Desktop in Docker

We’re building a new training program around Apache Airflow. The major technical challenge with delivering this sort of program is ensuring that everybody in the class has access to a working version of the technology. Since there is generally a diverse range of setups (operating systems, corporate firewalls and personal configurations) this can really be a nightmare.

We want to offer a uniform experience for everybody in the class. But it also needs to be something that is easy for us to configure and manage.

So I’ve been exploring the option of running a desktop in Docker. There are a number of suitable images and I’m going to try out a couple of them here.

Ubuntu & LXDE 

The first image that I tried was centminmod/docker-ubuntu-vnc-desktop. To get started, pull the image. There’s only one tag available: latest.

docker pull centminmod/docker-ubuntu-vnc-desktop

The dorowu/ubuntu-desktop-lxde-vnc image (which I use in the next post) provides a similar interface but appears to be more actively maintained. It also has a selection of tags giving access to various versions of Ubuntu.

HTTP Client 

Now run it, mapping port 80 on the container to port 8080 on the host.

docker run -p 8080:80 centminmod/docker-ubuntu-vnc-desktop

The resulting container will immediately download a netboot.xyz ISO. This is not cached locally, so it gets downloaded each time you launch a container. But the ISO is pretty small (just over 2 MiB), so it’s quick and painless.

To view the desktop go to http://127.0.0.1:8080/ in your browser. It’s a LXDE desktop, which is lightweight but has everything that we need.

📢 If the desktop doesn’t fill the window, then simply refresh the page in your browser.

VNC Client 

Alternatively, you can connect using a VNC client. Start a new container, mapping port 5900 onto the host.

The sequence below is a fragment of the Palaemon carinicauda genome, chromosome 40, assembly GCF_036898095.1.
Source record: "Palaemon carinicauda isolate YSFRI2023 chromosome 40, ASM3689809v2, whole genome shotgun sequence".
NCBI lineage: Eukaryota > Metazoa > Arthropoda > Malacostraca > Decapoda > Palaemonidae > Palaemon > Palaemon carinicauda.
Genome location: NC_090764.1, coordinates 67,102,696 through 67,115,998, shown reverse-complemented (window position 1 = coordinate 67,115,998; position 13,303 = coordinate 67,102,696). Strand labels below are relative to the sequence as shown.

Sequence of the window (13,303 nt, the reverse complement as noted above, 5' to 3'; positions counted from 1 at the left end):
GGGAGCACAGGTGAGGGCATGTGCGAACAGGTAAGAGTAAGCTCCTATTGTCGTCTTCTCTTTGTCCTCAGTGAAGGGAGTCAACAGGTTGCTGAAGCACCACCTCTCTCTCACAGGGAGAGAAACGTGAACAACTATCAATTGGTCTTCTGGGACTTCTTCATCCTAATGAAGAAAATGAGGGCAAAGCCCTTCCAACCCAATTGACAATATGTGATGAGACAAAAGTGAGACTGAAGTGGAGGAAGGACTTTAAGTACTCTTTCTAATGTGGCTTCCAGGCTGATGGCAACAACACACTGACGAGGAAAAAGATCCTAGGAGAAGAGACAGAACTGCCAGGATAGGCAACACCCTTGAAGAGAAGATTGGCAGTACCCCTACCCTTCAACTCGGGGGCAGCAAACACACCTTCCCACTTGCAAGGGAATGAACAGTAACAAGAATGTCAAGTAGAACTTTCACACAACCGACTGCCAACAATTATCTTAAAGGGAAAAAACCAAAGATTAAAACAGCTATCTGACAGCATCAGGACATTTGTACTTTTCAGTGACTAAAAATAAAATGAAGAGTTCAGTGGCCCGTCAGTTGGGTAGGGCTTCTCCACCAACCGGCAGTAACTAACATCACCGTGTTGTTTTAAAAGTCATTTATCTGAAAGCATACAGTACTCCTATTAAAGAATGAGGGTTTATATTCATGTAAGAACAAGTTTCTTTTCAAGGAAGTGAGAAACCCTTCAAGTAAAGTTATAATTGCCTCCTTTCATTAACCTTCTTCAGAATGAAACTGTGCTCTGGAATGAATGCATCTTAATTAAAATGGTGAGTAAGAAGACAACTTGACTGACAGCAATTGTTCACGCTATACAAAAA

docker run -p 5900:5900 centminmod/docker-ubuntu-vnc-desktop

Go to 127.0.0.1:5900 in your VNC client.

💡 The HTTP client we accessed before uses noVNC, a JavaScript VNC client.

Shared Memory 

You’ll probably want to expose the host’s shared memory to the container, so add in the -v /dev/shm:/dev/shm and --ipc=host options to docker run.

Customising 

You can use a selection of environment variables to customise the container:

  • -e HTTP_PASSWORD — password for HTTP authentication
  • -e VNC_PASSWORD — password for VNC authentication
  • -e RESOLUTION — resolution (for example, 1920x1080)
  • -e USER — desktop user (default is root) and
  • -e PASSWORD — desktop password.

Ubuntu & XFCE 

The consol/ubuntu-xfce-vnc image provides a XFCE desktop. There’s also an IceWM version.

Pull the image. There’s a selection of versioned tags, but we’ll just go with latest.

docker pull centminmod/docker-ubuntu-vnc-desktop

HTTP & VNC Clients 

Let’s expose both HTTP and VNC clients (this can also be done with the previous image).

docker run -p 5900:5901 -p 8080:6901 consol/ubuntu-xfce-vnc

Browse to http://127.0.0.1:8080/vnc.html for the full client. Press the Connect button and provide “vncpassword” as the password. Alternatively, go to http://127.0.0.1:8080/?password=vncpassword for the lightweight client.

Connect via VNC client to 127.0.0.1:5900. The password is “vncpassword”.

Customising 

Use the following environment variables to customise:

  • -e VNC_PW — password for VNC
  • -e VNC_COL_DEPTH — colour depth and
  • -e VNC_RESOLUTION — resolution.

Shit Happens 

After working with these images for a while I ended up getting this error.

noVNC encountered an error

Not sure what the problem was, but I cleared the cached web content in my browser and the issue was resolved.

What’s Next? 

Next I’m going to use one of these images to set up an environment for working with Airflow.